His trial commenced on 30 April 2008. Not one of the 64 witnesses examined by the Prosecution has provided any legally admissible evidence to support the accusations in the charge-sheet. Even the jail officials, the Superintendent and the Jailer, who were called as witnesses by the Prosecution, have ruled out the possibility of Dr. Sen carrying letters from Narayan Sanyal, a senior Maoist leader, out of the high security Raipur Jail. Recently, Binayak Sen, with a history of heart ailment, was examined by a doctor appointed by the court, who recommended that Sen should be sent to CMC Vellore for heart treatment. A nationwide campaign to save his life was carried out but it failed to get Sen required medical aid. From 16 March, prominent people from all over the country began offering satyagraha on every Monday at the Raipur Jail for Dr. Sen’s release. The State coolly arrests the satyagrahis but does not budge on the issue of his release.

It is by now clear that the government punished Sen for speaking out against the Salwa Judum, the State sponsored peoples’ militia that has killed thousands of poor tribal, ostensibly to clear the forest lands to be given to the corporates. Salwa Judum stands exposed today as the dark spot on our constitutional working. If anyone needs to be punished for this crime against the Constitution, it is the State government and people who mooted this evil idea.

There have been continuous agitations, numerous petitions over the last two years, by distinguished individuals as well as collectives, sent to the President, Prime Minister and other constitutional authorities against unjust incarceration of Binayak Sen. But it has failed to produce even a slightest sense of guilt or moral outrage that Quattrocchi’s case did in any of them.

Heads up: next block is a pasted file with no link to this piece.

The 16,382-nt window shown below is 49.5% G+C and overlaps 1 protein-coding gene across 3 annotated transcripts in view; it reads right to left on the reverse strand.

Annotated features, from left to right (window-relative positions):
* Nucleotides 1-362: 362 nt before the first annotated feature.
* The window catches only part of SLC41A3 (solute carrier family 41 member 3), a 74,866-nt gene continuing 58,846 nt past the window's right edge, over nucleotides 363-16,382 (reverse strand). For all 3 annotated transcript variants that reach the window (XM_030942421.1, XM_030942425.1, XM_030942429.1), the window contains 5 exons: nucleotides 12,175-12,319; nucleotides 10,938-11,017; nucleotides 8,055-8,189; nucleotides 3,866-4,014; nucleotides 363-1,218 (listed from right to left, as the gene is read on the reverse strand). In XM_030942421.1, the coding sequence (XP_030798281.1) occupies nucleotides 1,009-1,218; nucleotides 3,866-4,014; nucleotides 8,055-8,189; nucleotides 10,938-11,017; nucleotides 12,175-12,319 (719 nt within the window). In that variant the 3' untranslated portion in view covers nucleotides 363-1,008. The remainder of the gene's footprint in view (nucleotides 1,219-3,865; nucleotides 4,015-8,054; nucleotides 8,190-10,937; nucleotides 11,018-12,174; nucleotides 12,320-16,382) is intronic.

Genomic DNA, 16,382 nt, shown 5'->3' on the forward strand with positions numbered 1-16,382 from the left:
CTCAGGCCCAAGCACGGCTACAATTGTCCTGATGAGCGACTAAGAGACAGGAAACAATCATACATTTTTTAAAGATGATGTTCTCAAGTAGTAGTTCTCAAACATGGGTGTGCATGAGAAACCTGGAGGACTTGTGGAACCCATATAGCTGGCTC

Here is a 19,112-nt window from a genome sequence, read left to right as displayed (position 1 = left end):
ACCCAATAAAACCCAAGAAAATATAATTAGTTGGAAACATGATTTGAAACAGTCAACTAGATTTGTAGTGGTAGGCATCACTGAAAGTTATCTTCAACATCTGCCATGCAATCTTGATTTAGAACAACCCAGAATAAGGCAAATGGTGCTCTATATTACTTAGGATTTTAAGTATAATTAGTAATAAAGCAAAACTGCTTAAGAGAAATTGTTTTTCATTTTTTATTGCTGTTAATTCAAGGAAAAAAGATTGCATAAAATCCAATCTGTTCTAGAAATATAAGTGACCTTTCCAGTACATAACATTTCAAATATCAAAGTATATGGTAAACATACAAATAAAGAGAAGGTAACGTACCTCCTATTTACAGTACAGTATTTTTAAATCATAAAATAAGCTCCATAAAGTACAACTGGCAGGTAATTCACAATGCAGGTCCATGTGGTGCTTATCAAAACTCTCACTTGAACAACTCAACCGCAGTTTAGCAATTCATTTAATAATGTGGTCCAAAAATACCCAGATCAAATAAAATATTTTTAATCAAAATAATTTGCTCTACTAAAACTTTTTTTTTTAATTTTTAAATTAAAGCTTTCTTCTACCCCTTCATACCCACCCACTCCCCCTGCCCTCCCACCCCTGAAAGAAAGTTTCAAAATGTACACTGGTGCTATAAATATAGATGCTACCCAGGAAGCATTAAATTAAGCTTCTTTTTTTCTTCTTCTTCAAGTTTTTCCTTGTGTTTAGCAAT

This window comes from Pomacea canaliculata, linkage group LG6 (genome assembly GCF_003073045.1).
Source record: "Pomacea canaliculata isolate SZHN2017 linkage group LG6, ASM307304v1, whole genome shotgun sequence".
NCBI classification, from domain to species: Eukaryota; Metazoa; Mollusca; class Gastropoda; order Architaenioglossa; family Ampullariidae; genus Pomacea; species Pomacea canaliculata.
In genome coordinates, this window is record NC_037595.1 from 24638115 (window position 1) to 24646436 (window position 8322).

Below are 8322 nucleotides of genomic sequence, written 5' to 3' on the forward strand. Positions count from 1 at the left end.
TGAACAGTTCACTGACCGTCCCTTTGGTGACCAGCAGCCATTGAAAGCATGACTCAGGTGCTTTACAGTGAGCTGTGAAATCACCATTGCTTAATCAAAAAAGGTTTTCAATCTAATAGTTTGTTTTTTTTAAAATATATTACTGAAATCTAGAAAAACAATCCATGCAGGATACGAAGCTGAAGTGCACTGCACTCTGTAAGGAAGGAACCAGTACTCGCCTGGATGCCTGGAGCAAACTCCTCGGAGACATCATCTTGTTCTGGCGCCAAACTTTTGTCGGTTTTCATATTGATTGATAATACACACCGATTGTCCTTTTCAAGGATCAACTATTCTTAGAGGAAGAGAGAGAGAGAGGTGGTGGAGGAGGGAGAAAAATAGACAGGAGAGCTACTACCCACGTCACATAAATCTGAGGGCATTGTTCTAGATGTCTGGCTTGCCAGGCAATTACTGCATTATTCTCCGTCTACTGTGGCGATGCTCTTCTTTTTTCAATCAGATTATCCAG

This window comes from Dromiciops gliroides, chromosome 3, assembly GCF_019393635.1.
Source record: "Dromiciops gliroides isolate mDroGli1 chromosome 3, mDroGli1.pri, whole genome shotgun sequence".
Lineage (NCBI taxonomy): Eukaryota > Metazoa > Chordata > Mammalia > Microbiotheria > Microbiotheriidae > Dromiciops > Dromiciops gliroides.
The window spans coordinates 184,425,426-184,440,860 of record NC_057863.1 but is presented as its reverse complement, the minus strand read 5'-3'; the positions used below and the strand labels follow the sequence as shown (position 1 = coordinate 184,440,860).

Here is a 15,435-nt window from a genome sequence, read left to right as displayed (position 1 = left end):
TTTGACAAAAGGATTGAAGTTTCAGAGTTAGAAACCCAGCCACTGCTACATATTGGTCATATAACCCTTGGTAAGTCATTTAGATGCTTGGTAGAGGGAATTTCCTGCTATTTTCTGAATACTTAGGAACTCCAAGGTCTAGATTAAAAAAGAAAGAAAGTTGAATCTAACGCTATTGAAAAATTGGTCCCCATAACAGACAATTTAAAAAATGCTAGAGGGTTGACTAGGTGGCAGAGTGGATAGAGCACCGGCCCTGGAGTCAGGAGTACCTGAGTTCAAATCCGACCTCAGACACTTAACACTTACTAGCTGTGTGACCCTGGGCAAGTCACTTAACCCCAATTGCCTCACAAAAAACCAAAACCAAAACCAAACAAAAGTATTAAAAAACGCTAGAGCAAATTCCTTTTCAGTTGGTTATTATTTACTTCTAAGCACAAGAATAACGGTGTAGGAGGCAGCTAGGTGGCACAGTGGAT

One would argue that these cases are not comparable. Obviously, they are not. The first is the case of a saintly doctor, who dedicatedly served and spoke for the poorest of our countrymen for over last three decades. The second is the case of a highly connected jet setting Italian businessman who was sought for criminal charges for acting as a conduit for Rs. 64 crores bribes in the Bofors scandal. As it stands, there is no case against Dr. Sen. The government still resists every attempt to grant him a bail or even a medical treatment. In Quattrocchi’s case there is a reasonable evidence in the form of two bank accounts unearthed by Interpol bearing nos. 5A5151516M and 5A5151516L, held by Quattrocchi and his wife Maria with the BSI AG bank, London, containing Euros 3 million and $1 million, which was considered to be “curiously large savings for a salaried executive.” There is a history of government acting with some kind of vendetta against Dr. Sen. Whereas the history of the Bofors case reveals firstly the reluctance of the government to book Quattrocchi and thereafter deliberate mishandling of the case by its agencies. The contrast is indeed endless.

No body needs to grudge a clean chit being given to Quattrocchi. After all, Bofors, as Congress described it, is a dead horse. It has only served to fool the people over two decades at their own cost. It had better be given a happy burial than spending money on all pretentious pursuit. We do not have dearth of scandals to demonstrate our investigative and judicial prowess. But why this moralistic doublespeak of invoking the world opinion to save a foreigner accused of taking away our money and ignoring it when it comes to your own man, just because he chose to speak for the poor and oppressed?

Binayak Sen’s case ought to nibble at our national conscience for long time to come!

Dr. Anand Teltumbde is a Mumbai based Rights activist, writer and political analyst Email: